Parks it under your vehicle. If you have an indoor/outdoor cat, chances are they have their favorite spots. In the garage may be one of them during the cold winter months. That means your car is a prime target for a snuggle spot.
If your cat frequents the garage make sure to find out where the are before you pull out the car. They may be on top of a tire or perched near a warm part under the vehicle.
Sure, it’s cute, but does your pup really need a dress up? Well, January 14th is dress up your pet day, so obviously there are pet owners that take this very seriously. In reality, if you have a thin animal that doesn’t have a lot of body fat, or a short hair that doesn’t have a lot of insulation, then you do need to take precautions to keep them warm when they are out in the elements.
Careful on the Ice
This goes for all of you. Animals can slip and fall on the ice, same as use. If ice exists, try going to the park for your walk instead.
Older animals, short-haired and skinny dogs get cold faster. Be especially careful with puppies.
Leave Animals Home
Treat cold weather the same as you would hot weather. Don’t leave your pets in the car during cold weather.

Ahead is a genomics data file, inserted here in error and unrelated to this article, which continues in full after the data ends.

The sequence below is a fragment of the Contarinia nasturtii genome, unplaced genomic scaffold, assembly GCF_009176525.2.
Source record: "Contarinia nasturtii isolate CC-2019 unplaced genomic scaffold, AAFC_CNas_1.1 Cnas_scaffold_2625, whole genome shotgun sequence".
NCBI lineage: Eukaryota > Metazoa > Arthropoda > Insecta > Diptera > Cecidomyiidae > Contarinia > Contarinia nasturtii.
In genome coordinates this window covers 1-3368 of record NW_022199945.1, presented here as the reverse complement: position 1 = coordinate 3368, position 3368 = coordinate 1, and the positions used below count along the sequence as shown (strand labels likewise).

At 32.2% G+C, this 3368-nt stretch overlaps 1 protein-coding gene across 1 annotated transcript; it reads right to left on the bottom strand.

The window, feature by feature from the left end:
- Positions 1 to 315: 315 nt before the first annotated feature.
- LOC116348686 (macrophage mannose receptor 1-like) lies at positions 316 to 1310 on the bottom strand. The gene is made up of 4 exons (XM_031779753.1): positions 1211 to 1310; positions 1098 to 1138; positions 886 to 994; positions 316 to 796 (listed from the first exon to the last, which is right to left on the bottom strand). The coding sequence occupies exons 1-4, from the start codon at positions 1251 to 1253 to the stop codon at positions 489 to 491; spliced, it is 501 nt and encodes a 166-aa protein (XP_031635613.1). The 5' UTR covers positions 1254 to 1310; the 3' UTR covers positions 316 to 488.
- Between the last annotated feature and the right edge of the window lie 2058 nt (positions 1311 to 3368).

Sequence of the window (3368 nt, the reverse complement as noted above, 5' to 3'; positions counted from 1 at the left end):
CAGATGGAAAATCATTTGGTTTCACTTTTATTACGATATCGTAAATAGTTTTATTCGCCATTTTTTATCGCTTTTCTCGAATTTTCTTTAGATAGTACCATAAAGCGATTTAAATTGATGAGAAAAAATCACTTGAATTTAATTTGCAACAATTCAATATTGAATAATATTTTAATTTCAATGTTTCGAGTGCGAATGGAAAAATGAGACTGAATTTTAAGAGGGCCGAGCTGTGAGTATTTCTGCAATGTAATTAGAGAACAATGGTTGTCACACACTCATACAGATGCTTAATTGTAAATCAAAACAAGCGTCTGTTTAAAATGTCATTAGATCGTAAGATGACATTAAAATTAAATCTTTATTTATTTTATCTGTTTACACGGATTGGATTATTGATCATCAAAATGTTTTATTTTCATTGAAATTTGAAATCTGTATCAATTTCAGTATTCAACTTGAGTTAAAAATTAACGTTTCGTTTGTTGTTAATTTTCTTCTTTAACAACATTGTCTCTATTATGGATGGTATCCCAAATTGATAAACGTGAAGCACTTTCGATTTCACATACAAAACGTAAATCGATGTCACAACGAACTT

Keep Them On Leash
Keep your dogs on leash when you are out. Especially in snowy conditions where the animal may not be visible because of snow depth. If you are dealing with a puppy, double up on this rule. An untrained, inexperienced pup can get in more trouble faster than you or they may expect.
Wipe Their Feet
Many of you probably leave your walking shoes by the door. Roads are full of chemicals this time of year. Salts, anti-freeze and de-icers are used everywhere. Remember to wipe down your animals feet to keep those out of your house and out of their mouths.
Is it time for your next appointment? We have changed our customer portal.
If you have an existing account with us, your information should already be ported over. You will need to do a pet look-up and then reset your password. Just click on the button above to get started. If you are new to TLC, you can use this link to set up your account – REGISTER HERE
It’s sometimes hard to imagine that “an ounce of prevention”…really is worth it. In this case it is. Heart worms are highly invasive and the treatment, once afflicted, adds up quickly.
For the cost of what adds up to be 7 years worth of medication, the treatment is more than your dog and your wallet want to go through. The reality is that you love your pet and you don’t want to see them go through a case of Heartworm. Call to schedule a Heartworm test.
Brought to you by the Mosquito (Culicidae)
Worms grow over 7 months and usually come in multitudes. The worms begin with an incubation period inside the mosquito. They carry the larvae and deliver it to the host, your cat or dog! They can grow up to 12 inches and dogs can be infected with as many as 250 of them. It’s nasty business for your dog or cat! This is why we recommend regular testing and most importantly, preventive medication.
Several of our team members have gone through the Fear Free Certified Professional program for Albuquerque Veterinarians. We have adopted a culture of Fear FREE medicine in the clinic and try to add a little TLC into every interaction we have with your pet.